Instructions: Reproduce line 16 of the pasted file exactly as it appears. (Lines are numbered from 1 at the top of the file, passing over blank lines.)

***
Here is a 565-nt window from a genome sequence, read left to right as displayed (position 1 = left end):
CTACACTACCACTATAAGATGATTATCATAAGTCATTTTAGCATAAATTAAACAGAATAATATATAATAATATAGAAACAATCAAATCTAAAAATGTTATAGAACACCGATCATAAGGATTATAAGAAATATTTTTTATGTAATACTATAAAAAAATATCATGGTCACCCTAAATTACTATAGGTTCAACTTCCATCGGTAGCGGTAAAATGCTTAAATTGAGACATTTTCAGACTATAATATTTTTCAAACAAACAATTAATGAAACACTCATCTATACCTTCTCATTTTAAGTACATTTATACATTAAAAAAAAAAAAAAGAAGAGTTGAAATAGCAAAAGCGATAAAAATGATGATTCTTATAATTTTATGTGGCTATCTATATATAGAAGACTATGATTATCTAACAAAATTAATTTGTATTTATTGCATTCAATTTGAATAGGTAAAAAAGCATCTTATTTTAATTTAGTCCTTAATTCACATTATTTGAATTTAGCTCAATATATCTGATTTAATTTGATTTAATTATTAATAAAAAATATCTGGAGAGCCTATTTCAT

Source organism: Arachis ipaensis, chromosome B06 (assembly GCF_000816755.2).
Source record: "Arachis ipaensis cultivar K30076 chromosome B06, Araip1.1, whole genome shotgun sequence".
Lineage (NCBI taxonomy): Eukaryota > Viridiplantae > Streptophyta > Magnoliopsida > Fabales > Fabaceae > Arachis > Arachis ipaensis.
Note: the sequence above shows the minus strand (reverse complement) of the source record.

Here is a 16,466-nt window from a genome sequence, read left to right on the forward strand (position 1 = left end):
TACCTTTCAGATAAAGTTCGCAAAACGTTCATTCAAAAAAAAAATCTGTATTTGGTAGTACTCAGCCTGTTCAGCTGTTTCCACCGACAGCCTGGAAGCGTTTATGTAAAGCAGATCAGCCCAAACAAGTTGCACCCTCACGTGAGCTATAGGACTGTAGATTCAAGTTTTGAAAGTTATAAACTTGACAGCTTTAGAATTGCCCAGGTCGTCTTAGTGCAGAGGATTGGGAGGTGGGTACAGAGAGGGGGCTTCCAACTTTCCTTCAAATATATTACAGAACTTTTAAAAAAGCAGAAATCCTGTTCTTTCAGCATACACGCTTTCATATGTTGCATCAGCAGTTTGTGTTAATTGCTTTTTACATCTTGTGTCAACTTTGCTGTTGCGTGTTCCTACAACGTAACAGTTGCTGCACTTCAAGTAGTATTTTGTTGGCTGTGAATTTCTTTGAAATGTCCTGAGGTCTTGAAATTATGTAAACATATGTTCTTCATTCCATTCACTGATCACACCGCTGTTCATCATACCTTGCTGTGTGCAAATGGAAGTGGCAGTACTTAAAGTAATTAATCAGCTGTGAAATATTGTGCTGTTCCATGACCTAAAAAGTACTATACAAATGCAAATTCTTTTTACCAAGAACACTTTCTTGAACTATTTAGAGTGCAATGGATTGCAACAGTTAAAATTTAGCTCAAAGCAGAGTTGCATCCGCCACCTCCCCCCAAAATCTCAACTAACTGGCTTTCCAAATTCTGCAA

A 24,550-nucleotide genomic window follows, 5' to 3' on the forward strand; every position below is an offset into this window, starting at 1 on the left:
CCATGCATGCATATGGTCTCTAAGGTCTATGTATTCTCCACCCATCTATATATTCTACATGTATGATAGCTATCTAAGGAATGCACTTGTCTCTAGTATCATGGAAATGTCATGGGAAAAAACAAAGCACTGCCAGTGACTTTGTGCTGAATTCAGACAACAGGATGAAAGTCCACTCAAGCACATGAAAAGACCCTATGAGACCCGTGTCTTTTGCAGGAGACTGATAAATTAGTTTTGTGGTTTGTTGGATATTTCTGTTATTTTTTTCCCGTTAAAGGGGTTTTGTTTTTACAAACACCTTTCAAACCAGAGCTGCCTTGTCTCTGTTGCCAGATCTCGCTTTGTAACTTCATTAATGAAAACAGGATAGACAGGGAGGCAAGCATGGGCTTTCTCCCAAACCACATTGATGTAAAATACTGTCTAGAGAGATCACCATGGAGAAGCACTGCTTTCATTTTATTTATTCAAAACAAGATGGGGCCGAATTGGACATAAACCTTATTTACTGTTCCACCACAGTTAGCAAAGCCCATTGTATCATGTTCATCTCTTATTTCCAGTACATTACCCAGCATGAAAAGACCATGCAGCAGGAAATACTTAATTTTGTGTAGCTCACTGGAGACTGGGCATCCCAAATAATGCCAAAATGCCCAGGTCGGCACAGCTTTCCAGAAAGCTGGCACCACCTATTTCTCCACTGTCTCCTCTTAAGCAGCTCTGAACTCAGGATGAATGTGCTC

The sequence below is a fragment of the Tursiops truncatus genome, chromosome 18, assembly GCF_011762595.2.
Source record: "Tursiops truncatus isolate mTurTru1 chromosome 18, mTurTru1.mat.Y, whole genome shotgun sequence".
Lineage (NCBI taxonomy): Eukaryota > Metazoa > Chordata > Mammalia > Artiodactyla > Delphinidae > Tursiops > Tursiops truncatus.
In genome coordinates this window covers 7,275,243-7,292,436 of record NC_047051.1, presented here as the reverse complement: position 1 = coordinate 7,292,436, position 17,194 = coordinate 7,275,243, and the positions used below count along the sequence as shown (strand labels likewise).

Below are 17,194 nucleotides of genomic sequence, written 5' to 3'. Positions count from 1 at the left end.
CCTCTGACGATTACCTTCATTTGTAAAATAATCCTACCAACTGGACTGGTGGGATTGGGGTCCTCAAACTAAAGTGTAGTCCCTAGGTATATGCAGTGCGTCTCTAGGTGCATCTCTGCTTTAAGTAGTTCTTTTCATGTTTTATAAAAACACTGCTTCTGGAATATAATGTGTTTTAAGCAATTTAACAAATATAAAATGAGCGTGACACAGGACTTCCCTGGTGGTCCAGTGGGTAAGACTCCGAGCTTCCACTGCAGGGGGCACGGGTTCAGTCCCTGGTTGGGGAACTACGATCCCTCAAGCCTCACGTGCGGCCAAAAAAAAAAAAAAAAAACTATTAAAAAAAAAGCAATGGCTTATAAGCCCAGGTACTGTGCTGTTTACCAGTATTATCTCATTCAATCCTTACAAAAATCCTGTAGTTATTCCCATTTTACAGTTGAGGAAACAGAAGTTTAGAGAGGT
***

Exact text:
CCTCTGACGATTACCTTCATTTGTAAAATAATCCTACCAACTGGACTGGTGGGATTGGGGTCCTCAAACTAAAGTGTAGTCCCTAGGTATATGCAGTGCGTCTCTAGGTGCATCTCTGCTTTAAGTAGTTCTTTTCATGTTTTATAAAAACACTGCTTCTGGAATATAATGTGTTTTAAGCAATTTAACAAATATAAAATGAGCGTGACACAGGACTTCCCTGGTGGTCCAGTGGGTAAGACTCCGAGCTTCCACTGCAGGGGGCACGGGTTCAGTCCCTGGTTGGGGAACTACGATCCCTCAAGCCTCACGTGCGGCCAAAAAAAAAAAAAAAAAACTATTAAAAAAAAAGCAATGGCTTATAAGCCCAGGTACTGTGCTGTTTACCAGTATTATCTCATTCAATCCTTACAAAAATCCTGTAGTTATTCCCATTTTACAGTTGAGGAAACAGAAGTTTAGAGAGGT